http://iet.metastore.ingenta.com
1887

Transceiver design

Transceiver design

For access to this article, please select a purchase option:

Buy chapter PDF
£10.00
(plus tax if applicable)

IET members benefit from discounts to all IET publications and free access to E&T Magazine. If you are an IET member, log in to your account and the discounts will automatically be applied.

Learn more about IET membership 

Recommend to library

You must fill out fields marked with: *

Librarian details
Name:*
Email:*
Your details
Name:*
Email:*
Department:*
Why are you recommending this title?
Select reason:
 
 
 
 
 
Transceiver and System Design for Digital Communications, 5th Edition — Recommend this title to your library

Thank you

Your recommendation has been sent to your librarian.

A transceiver is a system that contains both a transmitter and a receiver. The transmitter from one transceiver sends a signal through space to the receiver of a second transceiver. After receiving the signal, the transmitter from the second transceiver sends a signal back to the receiver of the first transceiver, completing a two-way communications data link system, as shown in Figure 1.1. There are many factors to consider when designing a two-way communications link. The first one is to determine the operating frequency. Several consideration need to be evaluated to select the frequency that is going to be used.

Chapter Contents:

  • 1.1 Frequency of operation
  • 1.2 Transmitter
  • 1.2.1 Transmitted effective isotropic radiated power
  • 1.2.2 Power from the transmitter
  • 1.2.2.1 Voltage and power using dB
  • 1.2.3 Transmitter component losses
  • 1.2.4 Transmitter line losses from the power amplifier to the antenna
  • 1.2.5 Transmitter antenna gain
  • 1.2.6 Transmitter antenna losses
  • 1.3 The channel
  • 1.3.1 Free-space attenuation
  • 1.3.2 Propagation losses
  • 1.3.3 Multipath losses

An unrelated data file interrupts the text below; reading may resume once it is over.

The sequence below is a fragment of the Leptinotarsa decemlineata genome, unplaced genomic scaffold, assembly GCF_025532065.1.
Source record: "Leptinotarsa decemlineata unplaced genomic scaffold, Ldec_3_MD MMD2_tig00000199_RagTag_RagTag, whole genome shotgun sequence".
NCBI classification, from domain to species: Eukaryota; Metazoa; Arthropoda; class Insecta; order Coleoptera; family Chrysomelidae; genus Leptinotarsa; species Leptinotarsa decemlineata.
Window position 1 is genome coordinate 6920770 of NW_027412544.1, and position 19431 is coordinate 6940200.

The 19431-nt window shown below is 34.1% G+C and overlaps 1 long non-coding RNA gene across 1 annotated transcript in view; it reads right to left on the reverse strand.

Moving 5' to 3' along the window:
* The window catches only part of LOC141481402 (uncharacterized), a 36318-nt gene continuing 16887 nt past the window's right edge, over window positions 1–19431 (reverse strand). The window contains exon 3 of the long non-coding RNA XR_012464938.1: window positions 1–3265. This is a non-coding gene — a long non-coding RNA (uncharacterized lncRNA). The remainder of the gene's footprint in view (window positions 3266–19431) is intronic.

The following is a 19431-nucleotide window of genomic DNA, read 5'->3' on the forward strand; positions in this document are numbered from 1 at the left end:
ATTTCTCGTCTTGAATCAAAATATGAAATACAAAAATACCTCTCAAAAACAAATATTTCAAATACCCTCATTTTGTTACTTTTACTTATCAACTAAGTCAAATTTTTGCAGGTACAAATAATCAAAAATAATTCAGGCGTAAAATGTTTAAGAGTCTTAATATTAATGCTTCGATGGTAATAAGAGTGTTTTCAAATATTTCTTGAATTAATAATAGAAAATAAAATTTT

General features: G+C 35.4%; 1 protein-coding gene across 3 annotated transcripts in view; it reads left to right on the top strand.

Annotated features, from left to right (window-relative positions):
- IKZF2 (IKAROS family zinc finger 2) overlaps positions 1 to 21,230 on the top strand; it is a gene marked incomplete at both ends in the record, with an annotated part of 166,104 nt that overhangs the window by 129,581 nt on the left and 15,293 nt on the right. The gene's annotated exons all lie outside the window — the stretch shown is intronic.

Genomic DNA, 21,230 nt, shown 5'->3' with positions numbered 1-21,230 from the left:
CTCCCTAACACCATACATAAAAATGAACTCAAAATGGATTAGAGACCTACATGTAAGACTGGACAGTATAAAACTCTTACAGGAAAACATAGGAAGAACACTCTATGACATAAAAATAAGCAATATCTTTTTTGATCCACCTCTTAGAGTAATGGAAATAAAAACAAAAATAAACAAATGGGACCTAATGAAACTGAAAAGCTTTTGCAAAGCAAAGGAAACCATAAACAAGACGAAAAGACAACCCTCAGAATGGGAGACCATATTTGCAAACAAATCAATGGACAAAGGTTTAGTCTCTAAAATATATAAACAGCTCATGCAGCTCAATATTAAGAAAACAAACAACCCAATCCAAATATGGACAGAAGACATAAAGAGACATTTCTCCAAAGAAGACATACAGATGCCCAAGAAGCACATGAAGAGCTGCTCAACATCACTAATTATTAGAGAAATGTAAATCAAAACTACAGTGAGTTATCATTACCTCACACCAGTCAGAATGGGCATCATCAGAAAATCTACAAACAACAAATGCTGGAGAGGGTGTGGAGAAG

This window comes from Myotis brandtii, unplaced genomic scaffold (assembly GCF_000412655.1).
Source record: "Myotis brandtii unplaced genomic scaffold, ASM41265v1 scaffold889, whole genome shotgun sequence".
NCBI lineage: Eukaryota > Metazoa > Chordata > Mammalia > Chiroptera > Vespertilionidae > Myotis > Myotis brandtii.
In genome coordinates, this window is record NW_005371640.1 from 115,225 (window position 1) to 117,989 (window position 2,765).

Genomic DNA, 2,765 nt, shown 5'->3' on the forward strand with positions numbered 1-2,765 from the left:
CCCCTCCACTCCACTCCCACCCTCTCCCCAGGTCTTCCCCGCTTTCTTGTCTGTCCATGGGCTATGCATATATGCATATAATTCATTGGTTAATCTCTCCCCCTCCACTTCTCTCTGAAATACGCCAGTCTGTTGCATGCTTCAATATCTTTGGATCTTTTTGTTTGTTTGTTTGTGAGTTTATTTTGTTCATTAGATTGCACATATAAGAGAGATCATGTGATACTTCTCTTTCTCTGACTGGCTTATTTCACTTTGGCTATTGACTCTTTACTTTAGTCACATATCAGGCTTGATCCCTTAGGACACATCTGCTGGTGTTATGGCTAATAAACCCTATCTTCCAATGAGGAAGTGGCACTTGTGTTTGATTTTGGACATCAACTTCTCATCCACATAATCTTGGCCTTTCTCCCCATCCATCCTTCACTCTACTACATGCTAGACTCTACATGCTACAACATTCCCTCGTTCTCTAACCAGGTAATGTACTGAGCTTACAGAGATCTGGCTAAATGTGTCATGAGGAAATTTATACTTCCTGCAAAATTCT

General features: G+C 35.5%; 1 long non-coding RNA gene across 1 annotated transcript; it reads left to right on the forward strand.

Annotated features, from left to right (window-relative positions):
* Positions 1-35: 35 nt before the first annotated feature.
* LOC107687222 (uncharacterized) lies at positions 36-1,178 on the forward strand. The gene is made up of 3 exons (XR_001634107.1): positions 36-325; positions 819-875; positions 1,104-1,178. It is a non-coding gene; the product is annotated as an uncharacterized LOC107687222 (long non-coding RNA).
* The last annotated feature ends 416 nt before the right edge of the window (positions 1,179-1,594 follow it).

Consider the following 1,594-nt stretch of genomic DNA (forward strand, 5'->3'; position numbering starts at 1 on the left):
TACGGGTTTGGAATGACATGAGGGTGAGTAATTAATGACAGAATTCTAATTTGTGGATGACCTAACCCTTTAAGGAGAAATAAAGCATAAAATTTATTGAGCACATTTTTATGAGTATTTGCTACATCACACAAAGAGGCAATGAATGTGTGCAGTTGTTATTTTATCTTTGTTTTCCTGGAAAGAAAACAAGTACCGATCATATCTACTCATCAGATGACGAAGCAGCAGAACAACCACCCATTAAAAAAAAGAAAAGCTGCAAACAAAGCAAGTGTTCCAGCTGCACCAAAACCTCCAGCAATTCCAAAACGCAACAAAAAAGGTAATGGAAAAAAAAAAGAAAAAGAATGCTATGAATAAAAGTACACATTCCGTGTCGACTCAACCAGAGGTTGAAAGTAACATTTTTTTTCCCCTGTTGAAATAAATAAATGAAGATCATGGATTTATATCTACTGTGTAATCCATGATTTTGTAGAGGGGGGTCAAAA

• 1.4 Receiver
  • 1.4.1 Receiver antenna losses
  • 1.4.2 Receiver antenna gain
  • 1.4.3 Receiver line losses from the antenna to the LNA
  • 1.4.4 Receiver component losses
  • 1.4.5 Received signal power at the output to the LNA
  • 1.4.6 Receiver implementation loss
  • 1.4.7 Doppler effects on received signal
  • 1.4.8 Received power for establishing the signal-to-noise ratio of a system
  • 1.4.9 Received noise power
  • 1.4.10 Noise figure
  • 1.4.11 Received noise power at the detector
  • 1.4.12 Receiver bandwidth
  • 1.4.13 Received Eb/No at the detector
  • 1.4.14 Receiver coding gain
  • 1.4.15 Required Eb/No
  • 1.5 The link budget
  • 1.5.1 Spread spectrum systems
  • 1.5.2 Process gain
  • 1.5.3 Received power for establishing the signal-to-noise ratio for a spread spectrum system
  • 1.5.4 Link budget example
  • 1.5.5 Benefits of using a link budget
  • 1.6 Summary
  • 1.7 Problems
  • Further reading

Inspec keywords: data communication; radio transceivers

Other keywords: operating frequency; two-way communications data link system; receiver; transceiver design; transmitter

Subjects: Radio links and equipment

Preview this chapter:
Zoom in
Zoomout

Transceiver design, Page 1 of 2

| /docserver/preview/fulltext/books/te/pbte080e/PBTE080E_ch1-1.gif /docserver/preview/fulltext/books/te/pbte080e/PBTE080E_ch1-2.gif

Related content

content/books/10.1049/pbte080e_ch1
pub_keyword,iet_inspecKeyword,pub_concept
6
6
Loading
This is a required field
Please enter a valid email address